Design goals of Cipango are the following:
- add SIP Servlet support to Jetty while staying as close as possible to Jetty architecture
- provides a foundation to process SIP messages with SIP Servlets being an option (the same way Jetty is able to handle HTTP requests with non-servlet handlers)
- focus on call-processing capabilities by using traditional telco patterns
Cipango architecture is depicted on the following picture. The SIP processing layer is very similar to the HTTP one, with several classes extending their HTTP counterparts to add SIP capabilities.
Main classes of interest are the following:
- Server: this is the main class. It extends the Jetty Server and starts in addition all SIP components.
- ConnectorManager: manages all the SIP connectors which are interfaces on which Cipango sends and receives SIP messages.
- SipHandler: base interface for all SIP handlers.
- SipAppContext: derivation of WebAppContext which represents a SIP Servlets application.
- SipContextHandlerCollection: use to manage all deployed SIP applications. Responsible for the selection of the appropriate SIP application when handling an initial request. Application selection is actually performed by the Application Router.
Cipango architecture originally evolved from a traditional (non-SIP) call processing platform we developed in a former life. As a result, SIP processing in Cipango remains very call-centric which is something we wanted to keep as it has proven a sound approach to simplicity, performance and reliability.
One of Cipango goals is to be able to host a variety of SIP elements. To support this goal, the SIP layer is organized as a pipeline of handlers. The first handler to be called after a message has been received is the Server which then delegates the actual processing to a configured chain of handlers. Depending on how this chain is configured, Cipango may run a variety of SIP elements, from stateless proxies to fully stateful SIP Servlets engine.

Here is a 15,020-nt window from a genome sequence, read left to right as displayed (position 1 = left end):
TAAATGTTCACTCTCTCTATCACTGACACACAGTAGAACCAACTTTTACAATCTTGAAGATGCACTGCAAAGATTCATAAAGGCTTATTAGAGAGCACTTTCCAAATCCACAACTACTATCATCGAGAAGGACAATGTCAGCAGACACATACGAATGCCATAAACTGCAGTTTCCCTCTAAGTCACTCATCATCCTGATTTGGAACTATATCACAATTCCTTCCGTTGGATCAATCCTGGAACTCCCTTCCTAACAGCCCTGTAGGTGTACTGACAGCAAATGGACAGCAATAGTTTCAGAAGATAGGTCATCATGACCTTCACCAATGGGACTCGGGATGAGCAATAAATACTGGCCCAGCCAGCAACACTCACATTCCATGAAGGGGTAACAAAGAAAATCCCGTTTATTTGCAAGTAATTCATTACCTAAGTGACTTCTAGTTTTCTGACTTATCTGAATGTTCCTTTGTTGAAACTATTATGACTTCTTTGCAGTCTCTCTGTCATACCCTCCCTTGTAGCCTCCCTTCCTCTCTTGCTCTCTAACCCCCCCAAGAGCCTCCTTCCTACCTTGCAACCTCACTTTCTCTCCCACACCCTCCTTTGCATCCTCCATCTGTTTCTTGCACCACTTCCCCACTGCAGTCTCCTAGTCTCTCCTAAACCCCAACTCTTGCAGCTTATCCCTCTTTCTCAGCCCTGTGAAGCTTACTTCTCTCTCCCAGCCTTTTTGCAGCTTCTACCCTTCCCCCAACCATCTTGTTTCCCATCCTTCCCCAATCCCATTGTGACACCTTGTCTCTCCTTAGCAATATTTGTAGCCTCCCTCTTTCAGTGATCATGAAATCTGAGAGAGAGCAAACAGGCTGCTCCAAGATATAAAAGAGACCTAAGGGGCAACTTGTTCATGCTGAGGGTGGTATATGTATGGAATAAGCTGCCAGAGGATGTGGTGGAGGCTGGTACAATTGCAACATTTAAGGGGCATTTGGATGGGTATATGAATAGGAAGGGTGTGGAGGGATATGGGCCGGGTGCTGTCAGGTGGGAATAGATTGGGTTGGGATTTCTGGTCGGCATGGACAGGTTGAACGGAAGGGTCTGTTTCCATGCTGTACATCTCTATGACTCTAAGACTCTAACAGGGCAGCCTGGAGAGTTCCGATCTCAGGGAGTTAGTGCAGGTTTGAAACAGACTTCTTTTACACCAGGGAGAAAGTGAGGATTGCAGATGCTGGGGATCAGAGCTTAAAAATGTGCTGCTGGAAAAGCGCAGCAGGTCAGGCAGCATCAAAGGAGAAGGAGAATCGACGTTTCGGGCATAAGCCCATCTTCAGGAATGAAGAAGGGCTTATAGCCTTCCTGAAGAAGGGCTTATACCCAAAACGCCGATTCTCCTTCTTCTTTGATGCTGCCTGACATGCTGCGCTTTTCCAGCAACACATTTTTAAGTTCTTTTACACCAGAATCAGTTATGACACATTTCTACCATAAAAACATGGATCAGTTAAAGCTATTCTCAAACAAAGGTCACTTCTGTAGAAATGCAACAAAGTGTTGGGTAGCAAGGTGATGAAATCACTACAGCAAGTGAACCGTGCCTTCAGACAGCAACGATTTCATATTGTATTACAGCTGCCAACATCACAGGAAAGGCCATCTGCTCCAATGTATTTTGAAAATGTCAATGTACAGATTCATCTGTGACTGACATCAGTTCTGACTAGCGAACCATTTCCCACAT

The architecture of Cipango configured as a Servlet engine is represented on the following figure:
The chain of handlers contains all stateful handlers needed to provide SIP Servlets support. It starts from the SipContextHandlerCollection in charge of application selection and includes CallSessionHandler, TransactionHandler and SessionHandler responsible respectively for concurrency control, transactional state processing and SIP session management.
JSR 289 does not specify a threading model for SIP Servlets Application Servers. Cipango uses a simple and flexible model based on
SipApplicationSession. This means that only one thread can execute an activity (servlet
doResponse handler, servlet timer ...) related to a given
SipApplicationSession at the same time.
This allows in particular to have a consistent model in proxy or b2b (back-to-back) applications. Indeed, in proxy mode upstream and downstreams legs belong to the same SipSession whereas in b2b mode, each leg belongs to a different
SipSession. If these
SipSession are created within the same
SipApplicationSession, the behaviour is similar in both modes, i.e. all received message are processed in a sequential way at the servlet level. If you would like to handle incoming messages from different SIP calls concurrently in b2b mode, you only have to use a different
SipApplicationSession for each